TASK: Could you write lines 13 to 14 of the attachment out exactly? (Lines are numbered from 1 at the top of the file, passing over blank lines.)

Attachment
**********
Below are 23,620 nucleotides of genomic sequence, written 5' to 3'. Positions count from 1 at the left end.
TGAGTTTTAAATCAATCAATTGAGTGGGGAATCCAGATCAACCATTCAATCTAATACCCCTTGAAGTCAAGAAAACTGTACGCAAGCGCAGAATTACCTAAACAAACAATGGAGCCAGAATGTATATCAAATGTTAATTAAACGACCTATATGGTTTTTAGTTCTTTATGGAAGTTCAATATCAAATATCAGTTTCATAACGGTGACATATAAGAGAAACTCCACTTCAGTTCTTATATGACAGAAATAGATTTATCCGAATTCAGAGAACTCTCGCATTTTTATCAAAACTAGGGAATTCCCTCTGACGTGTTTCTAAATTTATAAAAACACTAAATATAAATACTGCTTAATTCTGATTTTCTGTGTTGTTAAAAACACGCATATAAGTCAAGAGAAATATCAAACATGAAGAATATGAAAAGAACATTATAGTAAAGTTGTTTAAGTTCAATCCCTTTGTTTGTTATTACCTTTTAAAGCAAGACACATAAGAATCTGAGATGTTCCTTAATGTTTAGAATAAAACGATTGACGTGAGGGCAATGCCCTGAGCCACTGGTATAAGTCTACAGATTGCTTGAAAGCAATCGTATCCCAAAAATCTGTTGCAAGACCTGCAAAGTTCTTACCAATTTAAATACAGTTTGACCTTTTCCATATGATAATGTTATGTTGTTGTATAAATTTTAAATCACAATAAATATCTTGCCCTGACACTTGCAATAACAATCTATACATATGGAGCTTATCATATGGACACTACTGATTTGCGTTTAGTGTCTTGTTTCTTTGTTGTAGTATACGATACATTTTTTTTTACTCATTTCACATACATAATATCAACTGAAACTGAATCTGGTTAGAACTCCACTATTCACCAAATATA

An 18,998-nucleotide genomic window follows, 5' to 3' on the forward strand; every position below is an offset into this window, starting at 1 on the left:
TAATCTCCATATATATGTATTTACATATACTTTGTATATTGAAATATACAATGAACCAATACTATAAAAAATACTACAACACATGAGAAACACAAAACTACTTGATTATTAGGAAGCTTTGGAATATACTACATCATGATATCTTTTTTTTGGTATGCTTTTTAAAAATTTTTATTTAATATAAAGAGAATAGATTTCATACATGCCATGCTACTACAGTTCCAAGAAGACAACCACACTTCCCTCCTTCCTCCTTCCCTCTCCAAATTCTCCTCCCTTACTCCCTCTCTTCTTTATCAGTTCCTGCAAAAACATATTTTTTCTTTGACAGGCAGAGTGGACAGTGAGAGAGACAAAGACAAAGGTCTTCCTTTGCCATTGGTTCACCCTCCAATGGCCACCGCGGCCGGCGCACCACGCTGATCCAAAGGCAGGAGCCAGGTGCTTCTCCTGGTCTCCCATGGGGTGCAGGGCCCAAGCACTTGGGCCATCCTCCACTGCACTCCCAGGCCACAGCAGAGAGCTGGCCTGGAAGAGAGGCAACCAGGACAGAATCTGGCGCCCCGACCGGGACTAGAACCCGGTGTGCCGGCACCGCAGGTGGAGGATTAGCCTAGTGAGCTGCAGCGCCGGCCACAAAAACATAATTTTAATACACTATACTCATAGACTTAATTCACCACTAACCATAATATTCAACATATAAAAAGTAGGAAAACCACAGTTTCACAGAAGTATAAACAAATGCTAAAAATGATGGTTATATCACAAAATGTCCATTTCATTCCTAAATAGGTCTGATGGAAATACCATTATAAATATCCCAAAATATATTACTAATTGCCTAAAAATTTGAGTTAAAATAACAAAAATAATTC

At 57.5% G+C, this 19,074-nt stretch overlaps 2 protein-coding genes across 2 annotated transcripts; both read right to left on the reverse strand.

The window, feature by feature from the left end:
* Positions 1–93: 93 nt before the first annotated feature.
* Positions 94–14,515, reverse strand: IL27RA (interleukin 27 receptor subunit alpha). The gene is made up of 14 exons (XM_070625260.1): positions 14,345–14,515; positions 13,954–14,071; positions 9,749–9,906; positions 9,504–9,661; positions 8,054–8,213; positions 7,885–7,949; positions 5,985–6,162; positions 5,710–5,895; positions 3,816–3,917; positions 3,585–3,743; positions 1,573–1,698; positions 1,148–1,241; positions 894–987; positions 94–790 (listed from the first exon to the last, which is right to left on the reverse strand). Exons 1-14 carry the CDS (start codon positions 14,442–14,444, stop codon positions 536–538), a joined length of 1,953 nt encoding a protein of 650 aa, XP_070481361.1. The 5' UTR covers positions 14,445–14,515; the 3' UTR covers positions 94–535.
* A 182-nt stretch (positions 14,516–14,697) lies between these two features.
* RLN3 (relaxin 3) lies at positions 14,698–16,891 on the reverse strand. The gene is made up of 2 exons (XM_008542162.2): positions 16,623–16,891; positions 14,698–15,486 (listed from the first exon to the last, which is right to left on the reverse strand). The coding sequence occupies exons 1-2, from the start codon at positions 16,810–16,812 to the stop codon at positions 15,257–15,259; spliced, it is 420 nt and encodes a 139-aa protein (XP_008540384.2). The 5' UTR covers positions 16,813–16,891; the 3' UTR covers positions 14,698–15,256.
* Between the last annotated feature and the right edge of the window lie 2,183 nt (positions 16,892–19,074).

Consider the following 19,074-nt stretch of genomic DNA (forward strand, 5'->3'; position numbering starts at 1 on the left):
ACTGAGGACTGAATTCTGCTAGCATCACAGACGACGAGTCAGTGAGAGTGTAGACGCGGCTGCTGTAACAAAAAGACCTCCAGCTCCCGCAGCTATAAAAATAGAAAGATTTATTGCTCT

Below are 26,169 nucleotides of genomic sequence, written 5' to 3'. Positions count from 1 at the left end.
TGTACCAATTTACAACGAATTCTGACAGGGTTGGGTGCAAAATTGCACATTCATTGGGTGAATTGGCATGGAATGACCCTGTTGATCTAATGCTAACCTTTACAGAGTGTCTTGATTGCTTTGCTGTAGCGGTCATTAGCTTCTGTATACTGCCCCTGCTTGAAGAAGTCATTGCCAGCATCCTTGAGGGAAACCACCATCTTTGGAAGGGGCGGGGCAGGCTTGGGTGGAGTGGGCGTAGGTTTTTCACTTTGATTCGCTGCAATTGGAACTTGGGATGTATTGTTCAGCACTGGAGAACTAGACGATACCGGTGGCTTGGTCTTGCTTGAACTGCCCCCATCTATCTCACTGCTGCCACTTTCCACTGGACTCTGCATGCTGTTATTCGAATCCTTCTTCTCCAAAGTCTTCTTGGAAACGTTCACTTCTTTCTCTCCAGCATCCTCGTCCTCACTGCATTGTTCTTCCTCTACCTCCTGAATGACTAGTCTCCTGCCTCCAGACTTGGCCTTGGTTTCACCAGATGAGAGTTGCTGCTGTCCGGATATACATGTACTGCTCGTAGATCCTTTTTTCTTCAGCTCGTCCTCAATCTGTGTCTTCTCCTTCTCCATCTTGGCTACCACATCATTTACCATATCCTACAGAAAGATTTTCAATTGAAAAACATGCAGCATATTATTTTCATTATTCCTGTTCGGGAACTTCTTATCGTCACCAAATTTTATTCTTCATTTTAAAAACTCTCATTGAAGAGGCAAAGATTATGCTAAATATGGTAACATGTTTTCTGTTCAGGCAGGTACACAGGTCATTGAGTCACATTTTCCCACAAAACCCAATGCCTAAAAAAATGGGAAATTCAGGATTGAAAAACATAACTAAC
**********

ACTGAGGACTGAATTCTGCTAGCATCACAGACGACGAGTCAGTGAGAGTGTAGACGCGGCTGCTGTAACAAAAAGACCTCCAGCTCCCGCAGCTATAAAAATAGAAAGATTTATTGCTCT

Below are 26,169 nucleotides of genomic sequence, written 5' to 3'. Positions count from 1 at the left end.